Ball State University is a publicly funded institution of higher learning in Muncie, Indiana. A possible violation of the separation of church and state has raised the eyebrows of students in a certain science class, “The Boundaries of Science,” taught by physics and astronomy professor Eric Hedin. The course fulfills a science requirement in the core curriculum – in other words, it is science for non-scientists. The syllabus for the class is clear that to some extent the role of religion in defining the world will be addressed, because it says,
We will also investigate physical reality and the boundaries of science for any hidden wisdom within this reality which may illuminate the central questions of the purpose of our existence and the meaning of life. This course is designed to allow students to take a more in-depth look at the beauty and complexity of the universe and life and to give food for thought about deeper questions which remain central to human existence.
This description should give anyone a heads-up that this is not a hard science class. Science cannot and should not answer questions about the “meaning” of life or the “purpose of our existence.” Those questions belong in philosophy classes, not physics classes.
Dr. Jerry Coyne, who teaches in the Department of Ecology and Evolution at the University of Chicago and is an honorary board member at FFRF, is not pleased. In strong verbiage, he has condemned the class as an has written several blog posts recently about the fact that since 2006 several students have complained that Hedin’s approach to the intersection of science and religion has a distinctly Christian flavor, and that they are not happy about it. Comments by several students on RateMyProfessors.com confirm this.
Because the course reading list is weighted with Christian apologists, old-earth creationists, and supporters of intelligent design, but fails to include readings from reputable scientists refuting intelligent design and creationism, Dr. Coyne is understandably concerned that the course is slanted in favor of religion. He wrote the dean of the Physics Department at Ball State, but the school stood by its decision to allow the course. Naturally, FFRF got involved.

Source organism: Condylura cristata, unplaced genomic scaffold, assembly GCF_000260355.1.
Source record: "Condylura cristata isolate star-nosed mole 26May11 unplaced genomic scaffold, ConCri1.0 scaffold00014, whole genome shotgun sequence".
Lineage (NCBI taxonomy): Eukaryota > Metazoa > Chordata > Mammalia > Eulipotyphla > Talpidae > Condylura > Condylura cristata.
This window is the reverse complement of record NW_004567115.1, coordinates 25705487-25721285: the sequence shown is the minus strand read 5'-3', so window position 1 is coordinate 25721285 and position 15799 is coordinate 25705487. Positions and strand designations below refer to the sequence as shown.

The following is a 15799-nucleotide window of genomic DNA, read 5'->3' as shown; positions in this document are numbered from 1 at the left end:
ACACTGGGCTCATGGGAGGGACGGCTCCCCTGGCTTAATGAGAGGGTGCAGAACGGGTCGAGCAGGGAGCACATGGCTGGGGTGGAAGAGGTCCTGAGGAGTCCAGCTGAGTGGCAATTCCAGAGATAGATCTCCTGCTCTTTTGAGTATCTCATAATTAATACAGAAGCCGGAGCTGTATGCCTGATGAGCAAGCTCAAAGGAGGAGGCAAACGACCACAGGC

Andrew Seidel, an FFRF staff attorney, wrote a detailed letter explaining the concerns and the law. He has asked the president of the university to investigate the matter further.
A class that actually does investigate the intersection between science and religion, especially with respect to the deistic “Prime Mover” principle, would indeed be an interesting topic to explore in the safety of a classroom, where the common questions about it could be fielded, answered, and studied in a scientific manner. If the topic is to be examined only from a religious point of view, though, it should not be in a class that not only awards a credit for natural science, but misinforms non-science students about the nature and process of scientific inquiry.
Ball State is a reputable institution and has a history of taking academic standards very seriously. To the dismay of the Discovery Institute and other Christian apologists and science-deniers, on Tuesday Ball State issued a statement assuring the public that it will investigate the matter.
Academic freedom is important. The syllabus, reading list, and the complaints by students raise a red flag, but perhaps with investigation it will be determined that the class really is a science class, not a Christian apologist’s platform for proselytizing under the guise of scientific authority. If is is a philosophy class, hopefully it will be reclassified so as to remove it from the science curriculum. Perhaps it would be a good freshman seminar – but, again, only if the views are balanced. In fact, if I were designing this course, I’d probably suggest it be team-taught by both the philosophy and science departments. That might make it worthwhile, indeed.
I’m not an academician, so my view on this is necessarily from the outside looking in. As a parent currently paying college tuition, though, I will say that I don’t want to pay for my college-age kid to take a science course only to find out the professor is promoting anti-science. I would consider it the most ignoble sort of bait-and-switch for my Humanities-oriented offspring to fulfill his science core requirement with pseudoscience. Knowing my offspring as I do, he’d be pretty upset about it, too. I’d want my money back, and he’d want his time back. Rather than learning made-up stuff like this, he could be playing Mass Effect or running a World of Darkness game. Those are intelligently-designed worlds worth spending a certain amount of quality time in. Or he could be watching the original Battlestar Galactica on Netflix. Or, I don’t know, writing a history paper.
Just, please, if a college is going to offer this course, don’t call it science. To do so is misleading at best. It strikes me as downright fraudulent, not to mention academically dishonest and irresponsible. And while academic freedom should certainly be encouraged, dishonesty, fraud, and anti-science should definitely not be.